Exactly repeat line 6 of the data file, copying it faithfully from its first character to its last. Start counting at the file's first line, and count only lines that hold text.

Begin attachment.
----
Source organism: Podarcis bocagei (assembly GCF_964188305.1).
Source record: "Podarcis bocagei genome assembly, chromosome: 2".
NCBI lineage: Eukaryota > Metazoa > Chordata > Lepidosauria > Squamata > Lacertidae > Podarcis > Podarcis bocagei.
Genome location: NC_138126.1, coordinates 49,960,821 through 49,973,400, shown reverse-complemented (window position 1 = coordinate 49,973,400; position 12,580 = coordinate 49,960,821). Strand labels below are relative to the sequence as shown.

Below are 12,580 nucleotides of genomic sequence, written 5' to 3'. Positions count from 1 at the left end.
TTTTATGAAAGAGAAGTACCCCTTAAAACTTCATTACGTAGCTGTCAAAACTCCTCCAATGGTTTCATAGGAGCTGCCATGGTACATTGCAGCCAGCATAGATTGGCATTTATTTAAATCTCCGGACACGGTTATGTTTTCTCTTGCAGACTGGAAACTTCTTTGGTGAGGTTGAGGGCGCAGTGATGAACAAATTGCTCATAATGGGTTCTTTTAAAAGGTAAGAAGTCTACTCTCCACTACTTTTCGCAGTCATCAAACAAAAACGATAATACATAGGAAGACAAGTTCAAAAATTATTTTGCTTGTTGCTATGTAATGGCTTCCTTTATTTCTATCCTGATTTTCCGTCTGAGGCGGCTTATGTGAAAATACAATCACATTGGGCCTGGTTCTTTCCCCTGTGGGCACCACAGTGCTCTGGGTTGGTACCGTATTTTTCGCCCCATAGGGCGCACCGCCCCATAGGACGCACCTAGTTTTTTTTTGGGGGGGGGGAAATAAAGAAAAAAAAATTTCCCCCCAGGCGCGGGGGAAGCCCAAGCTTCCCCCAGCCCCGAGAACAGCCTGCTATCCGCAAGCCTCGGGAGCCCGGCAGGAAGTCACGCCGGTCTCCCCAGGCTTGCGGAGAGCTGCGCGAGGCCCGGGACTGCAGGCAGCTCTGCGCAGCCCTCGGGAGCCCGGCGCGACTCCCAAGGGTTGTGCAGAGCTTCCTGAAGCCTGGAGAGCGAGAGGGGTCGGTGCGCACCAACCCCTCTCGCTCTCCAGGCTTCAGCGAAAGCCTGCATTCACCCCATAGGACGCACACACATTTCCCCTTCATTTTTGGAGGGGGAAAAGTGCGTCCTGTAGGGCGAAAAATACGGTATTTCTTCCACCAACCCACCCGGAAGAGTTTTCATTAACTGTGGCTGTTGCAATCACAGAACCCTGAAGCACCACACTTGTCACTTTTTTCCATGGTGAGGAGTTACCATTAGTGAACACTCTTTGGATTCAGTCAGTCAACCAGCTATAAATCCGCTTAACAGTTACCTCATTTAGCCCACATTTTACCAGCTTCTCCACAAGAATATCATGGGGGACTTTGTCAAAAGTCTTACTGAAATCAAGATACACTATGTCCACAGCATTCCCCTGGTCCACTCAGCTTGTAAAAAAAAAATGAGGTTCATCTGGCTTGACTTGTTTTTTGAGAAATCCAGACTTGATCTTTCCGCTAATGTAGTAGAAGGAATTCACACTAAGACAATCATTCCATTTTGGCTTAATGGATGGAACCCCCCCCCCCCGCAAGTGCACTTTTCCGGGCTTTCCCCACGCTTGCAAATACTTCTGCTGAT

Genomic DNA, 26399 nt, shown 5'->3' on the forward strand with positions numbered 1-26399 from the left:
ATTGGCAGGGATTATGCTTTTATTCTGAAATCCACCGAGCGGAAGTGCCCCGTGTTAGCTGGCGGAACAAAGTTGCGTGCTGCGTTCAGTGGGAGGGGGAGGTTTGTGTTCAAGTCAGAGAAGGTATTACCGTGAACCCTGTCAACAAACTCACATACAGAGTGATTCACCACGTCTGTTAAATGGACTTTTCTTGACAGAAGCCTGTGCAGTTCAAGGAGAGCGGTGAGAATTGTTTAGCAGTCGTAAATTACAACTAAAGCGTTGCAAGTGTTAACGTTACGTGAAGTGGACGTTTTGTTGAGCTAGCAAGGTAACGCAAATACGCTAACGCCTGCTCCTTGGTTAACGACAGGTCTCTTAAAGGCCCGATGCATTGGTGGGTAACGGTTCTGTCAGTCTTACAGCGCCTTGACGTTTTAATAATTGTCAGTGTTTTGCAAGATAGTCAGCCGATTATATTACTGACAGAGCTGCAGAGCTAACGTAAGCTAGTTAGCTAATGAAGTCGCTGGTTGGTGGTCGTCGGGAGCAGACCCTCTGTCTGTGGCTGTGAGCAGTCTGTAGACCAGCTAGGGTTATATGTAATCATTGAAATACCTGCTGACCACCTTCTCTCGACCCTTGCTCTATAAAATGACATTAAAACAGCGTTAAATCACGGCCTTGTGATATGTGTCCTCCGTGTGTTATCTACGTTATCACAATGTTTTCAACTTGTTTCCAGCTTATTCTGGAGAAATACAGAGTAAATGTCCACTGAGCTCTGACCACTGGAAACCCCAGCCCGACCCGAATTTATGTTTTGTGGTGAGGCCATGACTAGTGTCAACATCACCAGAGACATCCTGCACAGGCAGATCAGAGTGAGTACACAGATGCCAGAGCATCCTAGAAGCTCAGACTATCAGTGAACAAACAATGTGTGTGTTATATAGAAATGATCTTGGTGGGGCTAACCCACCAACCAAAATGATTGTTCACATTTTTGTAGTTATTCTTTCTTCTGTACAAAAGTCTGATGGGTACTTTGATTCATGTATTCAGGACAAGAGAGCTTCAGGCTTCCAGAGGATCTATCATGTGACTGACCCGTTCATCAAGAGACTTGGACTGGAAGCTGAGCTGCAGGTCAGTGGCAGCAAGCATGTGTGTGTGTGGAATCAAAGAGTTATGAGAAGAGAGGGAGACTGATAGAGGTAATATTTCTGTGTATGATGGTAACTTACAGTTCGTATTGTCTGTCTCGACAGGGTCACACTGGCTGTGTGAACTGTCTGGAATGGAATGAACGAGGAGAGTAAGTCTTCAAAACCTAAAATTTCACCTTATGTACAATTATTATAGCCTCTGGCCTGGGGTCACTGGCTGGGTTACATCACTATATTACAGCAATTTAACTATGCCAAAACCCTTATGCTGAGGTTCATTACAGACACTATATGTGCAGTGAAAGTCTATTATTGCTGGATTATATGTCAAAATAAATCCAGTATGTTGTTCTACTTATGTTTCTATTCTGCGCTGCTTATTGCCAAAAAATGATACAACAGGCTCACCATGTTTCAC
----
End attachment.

TTTTATGAAAGAGAAGTACCCCTTAAAACTTCATTACGTAGCTGTCAAAACTCCTCCAATGGTTTCATAGGAGCTGCCATGGTACATTGCAGCCAGCATAGATTGGCATTTATTTAAATCTCCGGACACGGTTATGTTTTCTCTTGCAGACTGGAAACTTCTTTGGTGAGGTTGAGGGCGCAGTGATGAACAAATTGCTCATAATGGGTTCTTTTAAAAGGTAAGAAGTCTACTCTCCACTACTTTTCGCAGTCATCAAACAAAAACGATAATACATAGGAAGACAAGTTCAAAAATTATTTTGCTTGTTGCTATGTAATGGCTTCCTTTATTTCTATCCTGATTTTCCGTCTGAGGCGGCTTATGTGAAAATACAATCACATTGGGCCTGGTTCTTTCCCCTGTGGGCACCACAGTGCTCTGGGTTGGTACCGTATTTTTCGCCCCATAGGGCGCACCGCCCCATAGGACGCACCTAGTTTTTTTTTGGGGGGGGGGAAATAAAGAAAAAAAAATTTCCCCCCAGGCGCGGGGGAAGCCCAAGCTTCCCCCAGCCCCGAGAACAGCCTGCTATCCGCAAGCCTCGGGAGCCCGGCAGGAAGTCACGCCGGTCTCCCCAGGCTTGCGGAGAGCTGCGCGAGGCCCGGGACTGCAGGCAGCTCTGCGCAGCCCTCGGGAGCCCGGCGCGACTCCCAAGGGTTGTGCAGAGCTTCCTGAAGCCTGGAGAGCGAGAGGGGTCGGTGCGCACCAACCCCTCTCGCTCTCCAGGCTTCAGCGAAAGCCTGCATTCACCCCATAGGACGCACACACATTTCCCCTTCATTTTTGGAGGGGGAAAAGTGCGTCCTGTAGGGCGAAAAATACGGTATTTCTTCCACCAACCCACCCGGAAGAGTTTTCATTAACTGTGGCTGTTGCAATCACAGAACCCTGAAGCACCACACTTGTCACTTTTTTCCATGGTGAGGAGTTACCATTAGTGAACACTCTTTGGATTCAGTCAGTCAACCAGCTATAAATCCGCTTAACAGTTACCTCATTTAGCCCACATTTTACCAGCTTCTCCACAAGAATATCATGGGGGACTTTGTCAAAAGTCTTACTGAAATCAAGATACACTATGTCCACAGCATTCCCCTGGTCCACTCAGCTTGTAAAAAAAAAATGAGGTTCATCTGGCTTGACTTGTTTTTTGAGAAATCCAGACTTGATCTTTCCGCTAATGTAGTAGAAGGAATTCACACTAAGACAATCATTCCATTTTGGCTTAATGGATGGAACCCCCCCCCCCCGCAAGTGCACTTTTCCGGGCTTTCCCCACGCTTGCAAATACTTCTGCTGAT